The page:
Models can’t say much about the cultural strain that might result from a climate influx; there is no data on anger or prejudice. What they do say is that over the next two decades, if climate emissions continue as they are, the population in southern Mexico will grow sharply.
At the same time, Mexico has its own serious climate concerns and will most likely see its own climate exodus. One in 6 Mexicans now rely on farming for their livelihood, and close to half the population lives in poverty. Studies estimate that with climate change, water availability per capita could decrease by as much as 88% in places, and crop yields in coastal regions may drop by a third. If that change does indeed push out a wave of Mexican migrants, many of them will most likely come from Chiapas.
Yet a net increase in population at the same time — which is what our models assume — suggests that even as 1 million or so climate migrants make it to the U.S. border, many more Central Americans will become trapped in protracted transit, unable to move forward or backward in their journey, remaining in southern Mexico and making its current stresses far worse.
Already, by late last year, the Mexican government’s ill-planned policies had begun to unravel into something more insidious: rising resentment and hate. Now that the coronavirus pandemic has effectively sealed borders, those sentiments risk bubbling over. Migrants, with nowhere to go and no shelters able to take them in, roam the streets, unable to socially distance and lacking even basic sanitation.
It has angered many Mexican citizens, who have begun to describe the migrants as economic parasites and question foreign aid aimed at helping people cope with the drought in places where Jorge A. and Cortez come from.
“How dare AMLO give $30 million to El Salvador when we have no services here?” asked Javier Ovilla Estrada, a community-group leader in the southern border town Ciudad Hidalgo, referring to López Obrador’s participation in a multibillion-dollar development plan with Guatemala, Honduras and El Salvador. Ovilla has become a strident defender of a new Mexico-first movement, organizing thousands to march against immigrants. Months before the coronavirus spread, we met in the sterile dining room of a Chinese restaurant that he frequents in Ciudad Hidalgo, and he echoed the same anti-immigrant sentiments rising in the U.S. and Europe.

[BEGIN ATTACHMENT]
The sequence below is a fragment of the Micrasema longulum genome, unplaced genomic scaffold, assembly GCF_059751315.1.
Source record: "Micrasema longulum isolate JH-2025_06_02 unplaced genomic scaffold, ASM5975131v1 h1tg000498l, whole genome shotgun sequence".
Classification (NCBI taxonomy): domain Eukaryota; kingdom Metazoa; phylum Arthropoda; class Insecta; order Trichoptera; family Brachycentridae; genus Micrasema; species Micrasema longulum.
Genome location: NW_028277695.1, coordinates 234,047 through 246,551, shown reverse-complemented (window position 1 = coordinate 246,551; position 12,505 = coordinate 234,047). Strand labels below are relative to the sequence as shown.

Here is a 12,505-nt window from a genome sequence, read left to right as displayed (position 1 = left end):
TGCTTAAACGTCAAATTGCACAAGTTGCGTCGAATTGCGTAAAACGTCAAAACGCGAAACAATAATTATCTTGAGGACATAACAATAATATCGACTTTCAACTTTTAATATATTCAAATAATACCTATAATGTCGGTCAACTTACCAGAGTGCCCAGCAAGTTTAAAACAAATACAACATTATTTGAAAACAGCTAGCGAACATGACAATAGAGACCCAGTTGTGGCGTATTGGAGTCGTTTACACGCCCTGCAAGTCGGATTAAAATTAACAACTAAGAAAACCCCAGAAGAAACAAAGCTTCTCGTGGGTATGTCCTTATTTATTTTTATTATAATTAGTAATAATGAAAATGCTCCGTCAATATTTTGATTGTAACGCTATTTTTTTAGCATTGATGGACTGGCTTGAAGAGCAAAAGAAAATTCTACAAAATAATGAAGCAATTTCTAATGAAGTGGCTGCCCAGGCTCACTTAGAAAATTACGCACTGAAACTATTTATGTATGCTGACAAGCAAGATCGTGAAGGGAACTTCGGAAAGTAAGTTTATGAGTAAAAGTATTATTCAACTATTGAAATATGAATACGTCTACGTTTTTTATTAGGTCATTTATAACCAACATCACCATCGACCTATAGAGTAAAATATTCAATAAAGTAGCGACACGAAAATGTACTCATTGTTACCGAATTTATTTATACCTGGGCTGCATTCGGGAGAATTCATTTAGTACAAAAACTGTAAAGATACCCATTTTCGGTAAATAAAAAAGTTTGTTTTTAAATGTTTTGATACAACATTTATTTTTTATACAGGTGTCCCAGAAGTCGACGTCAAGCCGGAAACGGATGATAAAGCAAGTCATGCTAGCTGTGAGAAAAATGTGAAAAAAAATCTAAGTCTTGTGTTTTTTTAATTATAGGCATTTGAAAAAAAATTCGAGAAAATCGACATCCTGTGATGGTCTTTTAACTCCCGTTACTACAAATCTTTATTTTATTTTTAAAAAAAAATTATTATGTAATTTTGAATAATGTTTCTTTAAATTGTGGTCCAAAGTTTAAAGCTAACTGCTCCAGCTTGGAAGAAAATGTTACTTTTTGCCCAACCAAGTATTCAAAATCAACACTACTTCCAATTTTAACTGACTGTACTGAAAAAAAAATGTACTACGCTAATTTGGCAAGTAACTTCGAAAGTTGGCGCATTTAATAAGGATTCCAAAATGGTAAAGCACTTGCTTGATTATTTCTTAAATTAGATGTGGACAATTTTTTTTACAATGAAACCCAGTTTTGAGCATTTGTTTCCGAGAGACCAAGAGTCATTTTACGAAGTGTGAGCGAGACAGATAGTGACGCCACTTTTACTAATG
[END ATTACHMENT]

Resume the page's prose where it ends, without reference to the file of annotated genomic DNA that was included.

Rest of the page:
The migrants “don’t love this country,” he said. He points to anti-immigrant Facebook groups spreading rumors that migrants stole ballots and rigged the Mexican presidential election, that they murder with impunity and run brothels. He’s not the first to tell me that the migrants traffic in disease — that Suchiate will soon be overwhelmed by Ebola. “They should close the borders once and for all,” he said. If they don’t, he warns, the country will sink further into lawlessness and conflict. “We’re going to go out into the streets to defend our homes and our families.”
One afternoon last summer, I sat on a black pleather couch in a borrowed airport-security office at the Tapachula airfield to talk with Francisco Garduño Yáñez, Mexico’s new commissioner for immigration. Garduño had abruptly succeeded a man named Tonatiuh Guillén López, a strong proponent of more open borders, whom I’d been trying to reach for weeks to ask how Mexico had strayed so far from the mission he laid out for it.
But in between, Trump had, as another senior government official told me, “held a gun to Mexico’s head,” demanding a crackdown at the Guatemalan border under threat of a 25% tariff on trade. Such a tax could break the back of Mexico’s economy overnight, and so López Obrador’s government immediately agreed to dispatch a new militarized force to the border. Guillén resigned as a result, four days before I hoped to meet him.